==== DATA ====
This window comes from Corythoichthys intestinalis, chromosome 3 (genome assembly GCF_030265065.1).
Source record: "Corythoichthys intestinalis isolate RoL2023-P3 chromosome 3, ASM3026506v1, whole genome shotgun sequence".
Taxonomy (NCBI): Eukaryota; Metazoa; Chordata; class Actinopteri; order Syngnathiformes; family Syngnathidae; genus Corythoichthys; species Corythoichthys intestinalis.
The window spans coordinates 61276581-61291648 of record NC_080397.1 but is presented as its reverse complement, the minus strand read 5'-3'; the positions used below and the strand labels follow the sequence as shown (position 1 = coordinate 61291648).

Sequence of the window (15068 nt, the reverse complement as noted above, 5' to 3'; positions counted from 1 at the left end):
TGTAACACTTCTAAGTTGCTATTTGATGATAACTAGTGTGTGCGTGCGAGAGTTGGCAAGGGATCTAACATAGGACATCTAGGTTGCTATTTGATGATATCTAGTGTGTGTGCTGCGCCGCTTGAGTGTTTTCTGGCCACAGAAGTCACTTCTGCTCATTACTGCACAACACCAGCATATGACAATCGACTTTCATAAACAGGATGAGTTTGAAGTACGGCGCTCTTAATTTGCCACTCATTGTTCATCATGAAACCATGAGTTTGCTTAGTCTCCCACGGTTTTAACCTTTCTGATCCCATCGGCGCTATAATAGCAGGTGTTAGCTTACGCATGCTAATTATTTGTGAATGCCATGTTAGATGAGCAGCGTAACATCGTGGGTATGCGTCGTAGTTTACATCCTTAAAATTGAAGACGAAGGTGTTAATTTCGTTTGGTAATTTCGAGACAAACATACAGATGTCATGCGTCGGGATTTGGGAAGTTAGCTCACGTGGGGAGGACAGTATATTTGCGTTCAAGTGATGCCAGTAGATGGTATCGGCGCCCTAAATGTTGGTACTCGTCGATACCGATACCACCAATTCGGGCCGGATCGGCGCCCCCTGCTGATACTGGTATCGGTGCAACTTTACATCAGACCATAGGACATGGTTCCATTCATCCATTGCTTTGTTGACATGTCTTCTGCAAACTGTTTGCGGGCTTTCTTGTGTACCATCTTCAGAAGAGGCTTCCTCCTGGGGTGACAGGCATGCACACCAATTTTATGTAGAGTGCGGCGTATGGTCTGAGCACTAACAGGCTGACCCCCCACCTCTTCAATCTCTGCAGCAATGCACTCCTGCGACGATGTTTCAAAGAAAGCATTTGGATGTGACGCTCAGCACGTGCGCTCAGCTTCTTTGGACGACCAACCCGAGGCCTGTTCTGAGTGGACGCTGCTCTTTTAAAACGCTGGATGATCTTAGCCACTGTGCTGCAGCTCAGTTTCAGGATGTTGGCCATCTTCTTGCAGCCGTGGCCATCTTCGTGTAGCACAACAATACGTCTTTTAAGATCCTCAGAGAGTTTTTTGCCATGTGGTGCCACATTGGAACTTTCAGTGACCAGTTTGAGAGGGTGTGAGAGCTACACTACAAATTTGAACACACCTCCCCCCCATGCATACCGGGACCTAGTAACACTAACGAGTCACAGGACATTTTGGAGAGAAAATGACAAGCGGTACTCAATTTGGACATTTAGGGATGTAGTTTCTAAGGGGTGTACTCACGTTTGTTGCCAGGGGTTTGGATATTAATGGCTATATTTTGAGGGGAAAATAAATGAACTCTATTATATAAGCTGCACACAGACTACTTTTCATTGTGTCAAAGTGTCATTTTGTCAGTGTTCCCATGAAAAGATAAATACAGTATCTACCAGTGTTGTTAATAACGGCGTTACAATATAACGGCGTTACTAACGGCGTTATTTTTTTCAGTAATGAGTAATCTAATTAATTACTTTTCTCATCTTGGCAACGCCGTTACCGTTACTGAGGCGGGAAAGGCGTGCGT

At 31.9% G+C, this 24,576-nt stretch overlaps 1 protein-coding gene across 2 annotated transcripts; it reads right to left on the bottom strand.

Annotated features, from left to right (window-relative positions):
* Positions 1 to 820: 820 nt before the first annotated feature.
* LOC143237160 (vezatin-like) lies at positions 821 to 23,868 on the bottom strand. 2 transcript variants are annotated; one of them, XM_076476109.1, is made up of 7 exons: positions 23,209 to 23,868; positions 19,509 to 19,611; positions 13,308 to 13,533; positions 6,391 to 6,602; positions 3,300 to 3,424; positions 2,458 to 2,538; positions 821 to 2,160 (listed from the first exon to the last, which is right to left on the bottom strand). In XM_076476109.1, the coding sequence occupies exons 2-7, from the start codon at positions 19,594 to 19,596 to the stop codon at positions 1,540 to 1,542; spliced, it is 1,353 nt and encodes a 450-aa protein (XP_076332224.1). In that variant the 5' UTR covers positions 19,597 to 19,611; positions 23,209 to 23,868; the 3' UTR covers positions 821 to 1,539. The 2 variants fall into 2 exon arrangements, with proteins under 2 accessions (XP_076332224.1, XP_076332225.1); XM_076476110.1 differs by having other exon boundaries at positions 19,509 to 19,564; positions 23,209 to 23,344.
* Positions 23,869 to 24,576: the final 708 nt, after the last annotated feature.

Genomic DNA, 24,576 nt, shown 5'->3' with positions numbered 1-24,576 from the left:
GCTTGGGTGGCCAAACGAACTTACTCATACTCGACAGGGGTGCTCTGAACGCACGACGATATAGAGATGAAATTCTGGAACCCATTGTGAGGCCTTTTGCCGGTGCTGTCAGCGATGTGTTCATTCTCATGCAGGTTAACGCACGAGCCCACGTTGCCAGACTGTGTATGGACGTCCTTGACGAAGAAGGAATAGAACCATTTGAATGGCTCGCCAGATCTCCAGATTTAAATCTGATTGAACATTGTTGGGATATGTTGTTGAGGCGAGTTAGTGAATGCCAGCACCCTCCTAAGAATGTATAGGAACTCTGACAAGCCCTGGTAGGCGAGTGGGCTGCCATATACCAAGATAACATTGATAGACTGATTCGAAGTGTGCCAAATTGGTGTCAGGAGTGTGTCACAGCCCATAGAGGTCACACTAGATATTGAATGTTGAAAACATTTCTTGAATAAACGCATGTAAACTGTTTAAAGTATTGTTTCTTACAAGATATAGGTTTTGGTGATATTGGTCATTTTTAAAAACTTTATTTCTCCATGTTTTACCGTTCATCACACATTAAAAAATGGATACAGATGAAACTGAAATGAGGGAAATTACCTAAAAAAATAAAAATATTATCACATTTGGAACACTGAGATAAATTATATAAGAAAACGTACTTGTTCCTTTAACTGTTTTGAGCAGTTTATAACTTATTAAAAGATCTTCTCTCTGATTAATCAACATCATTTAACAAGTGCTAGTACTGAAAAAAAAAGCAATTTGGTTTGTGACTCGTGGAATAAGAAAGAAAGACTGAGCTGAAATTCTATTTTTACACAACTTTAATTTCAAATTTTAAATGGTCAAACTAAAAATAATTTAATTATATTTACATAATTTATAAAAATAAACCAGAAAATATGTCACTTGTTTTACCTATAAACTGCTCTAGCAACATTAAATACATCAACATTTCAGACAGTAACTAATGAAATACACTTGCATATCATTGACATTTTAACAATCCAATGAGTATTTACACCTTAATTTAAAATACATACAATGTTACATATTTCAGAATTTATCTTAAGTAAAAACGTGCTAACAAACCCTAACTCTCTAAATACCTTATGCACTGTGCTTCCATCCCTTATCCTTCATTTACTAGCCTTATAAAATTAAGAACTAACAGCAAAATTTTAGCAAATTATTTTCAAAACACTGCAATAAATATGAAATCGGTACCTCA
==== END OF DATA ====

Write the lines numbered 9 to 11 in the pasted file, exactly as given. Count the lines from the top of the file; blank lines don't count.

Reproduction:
* Positions 1 to 820: 820 nt before the first annotated feature.
* LOC143237160 (vezatin-like) lies at positions 821 to 23,868 on the bottom strand. 2 transcript variants are annotated; one of them, XM_076476109.1, is made up of 7 exons: positions 23,209 to 23,868; positions 19,509 to 19,611; positions 13,308 to 13,533; positions 6,391 to 6,602; positions 3,300 to 3,424; positions 2,458 to 2,538; positions 821 to 2,160 (listed from the first exon to the last, which is right to left on the bottom strand). In XM_076476109.1, the coding sequence occupies exons 2-7, from the start codon at positions 19,594 to 19,596 to the stop codon at positions 1,540 to 1,542; spliced, it is 1,353 nt and encodes a 450-aa protein (XP_076332224.1). In that variant the 5' UTR covers positions 19,597 to 19,611; positions 23,209 to 23,868; the 3' UTR covers positions 821 to 1,539. The 2 variants fall into 2 exon arrangements, with proteins under 2 accessions (XP_076332224.1, XP_076332225.1); XM_076476110.1 differs by having other exon boundaries at positions 19,509 to 19,564; positions 23,209 to 23,344.
* Positions 23,869 to 24,576: the final 708 nt, after the last annotated feature.